The floppy was the first portable storage device for computer users back in the day. Now, it has outlived its usefulness
Future generations won’t recognise the floppy disk. It’ll be as alien to them as cassettes are to today’s generation. But that doesn’t mean they won’t see it. They’ll see it whenever they click on the icon that is used to save a file on a typical Microsoft Office document.
Sony Corporation, the last major company to still manufacture floppies, announced that it will stop manufacturing the aged storage device in 2011 for its Japanese market.
The floppy has been dying a slow death for some time now. PC World, one of Europe’s largest retailers, announced in 2007 that it would stop selling floppy disks, once its existing stock was over. Sony stopped floppy sales to Europe some time back.
Hardware manufacturers like Dell Inc. took the call seven years ago, and stopped including a floppy disk drive in their laptops. S. Rajendran, chief marketing officer, Acer India, says, “At Acer, we stopped manufacturing floppy disk drives in laptops three years ago and up until a quarter ago they were present in our PCs.”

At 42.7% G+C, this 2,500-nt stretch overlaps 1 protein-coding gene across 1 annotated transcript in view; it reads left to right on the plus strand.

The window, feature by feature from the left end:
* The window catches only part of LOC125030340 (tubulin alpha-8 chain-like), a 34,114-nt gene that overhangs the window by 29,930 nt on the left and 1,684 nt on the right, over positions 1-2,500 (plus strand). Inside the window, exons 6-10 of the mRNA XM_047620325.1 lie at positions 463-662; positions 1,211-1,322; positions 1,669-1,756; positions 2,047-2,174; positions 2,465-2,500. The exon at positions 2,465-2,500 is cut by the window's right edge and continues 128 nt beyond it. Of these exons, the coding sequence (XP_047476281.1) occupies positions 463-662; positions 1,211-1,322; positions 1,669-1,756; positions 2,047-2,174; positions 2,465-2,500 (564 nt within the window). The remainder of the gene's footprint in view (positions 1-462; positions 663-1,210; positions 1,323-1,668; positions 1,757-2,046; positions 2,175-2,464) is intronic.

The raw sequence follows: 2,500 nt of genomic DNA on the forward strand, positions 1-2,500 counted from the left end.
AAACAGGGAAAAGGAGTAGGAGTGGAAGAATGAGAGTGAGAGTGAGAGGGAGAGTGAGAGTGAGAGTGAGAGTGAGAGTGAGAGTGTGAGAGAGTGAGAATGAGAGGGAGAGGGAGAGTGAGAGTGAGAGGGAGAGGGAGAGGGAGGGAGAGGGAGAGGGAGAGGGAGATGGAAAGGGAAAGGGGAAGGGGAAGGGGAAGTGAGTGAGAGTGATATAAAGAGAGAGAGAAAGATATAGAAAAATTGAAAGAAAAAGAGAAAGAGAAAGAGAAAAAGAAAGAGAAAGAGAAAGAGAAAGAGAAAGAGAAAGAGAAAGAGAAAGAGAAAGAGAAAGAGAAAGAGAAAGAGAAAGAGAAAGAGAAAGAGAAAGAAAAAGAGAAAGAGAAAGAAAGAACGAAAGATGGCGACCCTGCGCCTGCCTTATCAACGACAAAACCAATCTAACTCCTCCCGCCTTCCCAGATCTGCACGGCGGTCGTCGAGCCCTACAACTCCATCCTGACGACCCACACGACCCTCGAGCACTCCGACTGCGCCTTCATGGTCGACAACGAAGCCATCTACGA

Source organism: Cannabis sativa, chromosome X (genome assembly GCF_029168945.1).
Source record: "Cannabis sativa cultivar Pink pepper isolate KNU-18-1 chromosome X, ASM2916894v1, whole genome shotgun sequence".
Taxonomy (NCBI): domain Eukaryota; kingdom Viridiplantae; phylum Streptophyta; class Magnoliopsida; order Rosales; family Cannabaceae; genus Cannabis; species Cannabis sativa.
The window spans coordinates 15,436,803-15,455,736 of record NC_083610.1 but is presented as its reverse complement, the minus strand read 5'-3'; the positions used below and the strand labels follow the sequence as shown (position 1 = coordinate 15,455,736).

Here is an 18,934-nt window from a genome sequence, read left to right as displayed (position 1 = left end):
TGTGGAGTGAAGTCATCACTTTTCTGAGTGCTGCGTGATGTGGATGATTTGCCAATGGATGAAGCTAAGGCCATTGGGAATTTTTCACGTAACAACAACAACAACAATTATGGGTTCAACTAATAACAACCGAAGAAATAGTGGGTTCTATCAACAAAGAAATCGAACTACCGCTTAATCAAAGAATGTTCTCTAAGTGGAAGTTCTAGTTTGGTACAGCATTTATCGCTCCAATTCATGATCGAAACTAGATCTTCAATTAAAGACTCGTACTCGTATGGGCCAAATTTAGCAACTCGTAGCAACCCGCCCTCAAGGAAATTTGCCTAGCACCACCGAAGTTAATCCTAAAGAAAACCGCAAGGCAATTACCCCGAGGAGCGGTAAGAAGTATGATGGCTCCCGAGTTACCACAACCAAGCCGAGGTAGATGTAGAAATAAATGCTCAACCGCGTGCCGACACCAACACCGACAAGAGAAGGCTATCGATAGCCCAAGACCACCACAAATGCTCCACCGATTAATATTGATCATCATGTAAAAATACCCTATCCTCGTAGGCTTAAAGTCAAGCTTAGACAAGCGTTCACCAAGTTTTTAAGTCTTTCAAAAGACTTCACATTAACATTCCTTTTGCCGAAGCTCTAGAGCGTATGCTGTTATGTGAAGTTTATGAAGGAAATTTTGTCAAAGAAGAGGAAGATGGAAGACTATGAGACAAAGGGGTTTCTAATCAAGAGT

Why did Sony wait so long to follow suit? Because 12 million floppies were sold in Japan last year and Sony had a 70 percent market share in the country. Why would one of the most technologically savvy countries still use the three-and-a-half inch format with a paltry 1.44 MB storage capacity is a mystery, but Sony has decided to pull the plug because of ‘lack of demand’. Floppy disks will still be available in emerging markets, where they still have some demand.
Floppy disks were first introduced in an eight-inch format by IBM in 1971. Since then, the format of the floppy disk underwent several changes. But it was only during the 80s when Sony introduced the three-and-a-half inch format that floppies became popular as portable storage devices. Sales peaked in the 90s as PCs became affordable and were used in homes.
Anjan Lahiri, President and CEO (IT services), MindTree, says, “I remember MS DOS was such a big piece of software that it used to ship with two floppy disks in 1988. These were five-and-a-quarter inch disks.”
Rajiv Bhalla, country head, NEC India, says, “I’ve played around with 20 diskettes to load a program — it was an inventory management software called Octopus.”
Today, however, IT gives floppies a miss. Executives had to think hard for the last time they used floppies. Acer’s Rajendran says, “Right from the day I joined Acer, I have not used a floppy disk, and that was 10 years back. We used CD media to have a back-up for our library.”
Although people don’t use floppies any more, floppy disk drives (FDDs) are still in demand. An FDD on ebay would cost you Rs. 745. Not surprisingly, FDDs are still popular in government offices in India, where data has been stored in floppy disks.